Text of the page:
That’s according to the Governor of the Bank of England, Andrew Bailey
The Governor of the Bank of England says inflation is likely to fall “quite rapidly” starting in the late spring as he indicated “a corner has been turned”.
Andrew Bailey told Business Live during a visit to South Wales that lower energy prices will help drive down inflation in coming months.
The Office for National Statistics (ONS) said the rate of Consumer Prices Index (CPI) inflation fell to 10.5% in December from 10.7%, offering a further sign that the cost-of-living crisis may have passed its peak.
Mr Bailey said that drop was “the beginning of a sign that a corner has been turned”.
“What we think is the most likely outcome is that (inflation) will fall quite rapidly this year, probably starting in the late spring and that has a lot to do with energy pricing,” he told Business Live.
“There was a sort of locked in level of energy prices over the winter, but we expect it to fall quite rapidly after that, for at least for a couple of reasons.
“One, it is a bit of arithmetic in the sense as it is of course an annual calculation so the big base effects from last year will start to fall out, and unless something happens it will start to fall quite rapidly actually as we showed in our November monetary policy report.
“The other thing that has happened really in the last couple of months is that particularly energy prices have started to come off and gas prices quite a lot actually since the beginning of the winter.”
“That isn’t actually yet feeding through, because of the way in which particularly domestic prices are calculated, but it will do.
“And that is encouraging and I think it is a product that Europe has higher stock levels and we had a warmer winter than we might have done. It does mean there is more optimism now that we are sort of going to get through the next year with an easier path there (inflation).”
UK inflation eased back further last month but cost pressures remained intense for cash-strapped households as food prices hit another 45-year high, according to the most recent ONS figures.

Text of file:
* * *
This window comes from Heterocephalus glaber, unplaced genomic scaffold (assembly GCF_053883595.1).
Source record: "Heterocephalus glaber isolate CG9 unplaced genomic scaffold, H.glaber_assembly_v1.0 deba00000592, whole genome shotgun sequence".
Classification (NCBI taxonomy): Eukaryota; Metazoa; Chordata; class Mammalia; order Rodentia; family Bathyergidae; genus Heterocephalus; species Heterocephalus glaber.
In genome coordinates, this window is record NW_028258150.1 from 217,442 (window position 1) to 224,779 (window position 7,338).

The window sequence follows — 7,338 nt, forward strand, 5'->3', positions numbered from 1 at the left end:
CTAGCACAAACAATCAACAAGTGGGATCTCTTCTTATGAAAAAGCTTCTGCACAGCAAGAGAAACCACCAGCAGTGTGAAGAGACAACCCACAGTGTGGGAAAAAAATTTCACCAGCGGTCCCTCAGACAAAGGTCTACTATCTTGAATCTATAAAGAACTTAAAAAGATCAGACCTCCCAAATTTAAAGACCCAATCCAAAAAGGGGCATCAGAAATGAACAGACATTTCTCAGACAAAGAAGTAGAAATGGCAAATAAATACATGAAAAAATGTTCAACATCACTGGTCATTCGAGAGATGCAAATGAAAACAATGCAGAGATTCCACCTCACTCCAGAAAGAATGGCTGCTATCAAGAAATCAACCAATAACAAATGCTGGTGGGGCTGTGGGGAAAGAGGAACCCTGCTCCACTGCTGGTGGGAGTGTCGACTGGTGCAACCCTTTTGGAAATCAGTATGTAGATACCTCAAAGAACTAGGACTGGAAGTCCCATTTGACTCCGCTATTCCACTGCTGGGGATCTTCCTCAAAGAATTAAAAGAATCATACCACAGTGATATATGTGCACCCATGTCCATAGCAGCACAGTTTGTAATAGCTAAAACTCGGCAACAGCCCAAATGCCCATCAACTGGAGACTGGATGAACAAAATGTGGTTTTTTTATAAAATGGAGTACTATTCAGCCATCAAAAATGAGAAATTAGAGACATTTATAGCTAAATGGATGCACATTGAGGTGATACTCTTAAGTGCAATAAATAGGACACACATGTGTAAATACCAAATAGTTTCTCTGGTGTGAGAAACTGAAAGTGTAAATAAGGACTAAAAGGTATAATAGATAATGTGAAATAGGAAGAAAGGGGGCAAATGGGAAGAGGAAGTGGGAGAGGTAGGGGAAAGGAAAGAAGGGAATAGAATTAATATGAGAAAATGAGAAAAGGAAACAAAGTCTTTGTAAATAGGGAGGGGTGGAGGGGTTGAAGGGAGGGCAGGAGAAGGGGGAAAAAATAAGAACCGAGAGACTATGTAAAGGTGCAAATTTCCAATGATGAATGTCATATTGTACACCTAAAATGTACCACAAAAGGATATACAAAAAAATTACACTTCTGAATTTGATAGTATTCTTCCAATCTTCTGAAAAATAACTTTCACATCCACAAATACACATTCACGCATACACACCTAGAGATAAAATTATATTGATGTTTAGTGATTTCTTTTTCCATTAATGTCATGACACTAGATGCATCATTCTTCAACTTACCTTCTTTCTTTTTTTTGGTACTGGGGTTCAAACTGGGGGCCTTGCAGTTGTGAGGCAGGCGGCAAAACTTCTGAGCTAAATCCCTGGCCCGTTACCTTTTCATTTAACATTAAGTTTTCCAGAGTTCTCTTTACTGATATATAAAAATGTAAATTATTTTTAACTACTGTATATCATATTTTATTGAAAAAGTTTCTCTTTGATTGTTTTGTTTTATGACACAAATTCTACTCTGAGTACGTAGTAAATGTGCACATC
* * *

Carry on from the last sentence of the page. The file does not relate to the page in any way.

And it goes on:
Falling fuel costs were largely behind the slowdown in the pace of price rises, with the average petrol price down by 8.3 pence per litre month-on-month in December.
There was little respite for families, however, with CPI still in double digits and food and drink inflation soaring yet again, to 16.8% in December up from 16.4% in November, marking the highest level since September 1977.
Prices also rocketed across restaurants and hotels as hospitality firms were forced to pass on their own surging costs, with inflation across this sector jumping to 11.3% in December, the highest level for more than 31 years.
CPI has eased since the eye-watering 41-year high of 11.1% seen in October last year, when soaring energy bills pushed up the cost of living.
It is expected to fall throughout this year as the cost-of-living crisis takes its toll on the economy, with recession looming large.
The Government has also pledged to help halve inflation by the end of 2023.
The British Chambers of Commerce said that while the peak of inflation appears to have passed, rising prices were still “far and away the top issue” affecting businesses.
Economists believe falling levels of inflation will not prevent the Bank of England from raising interest rates again in February, with Pantheon Macroeconomics pencilling in another 50 basis point rise to 4%.
Content provided by Radio NewsHub. Originally published on 2023-01-20 12:20:00.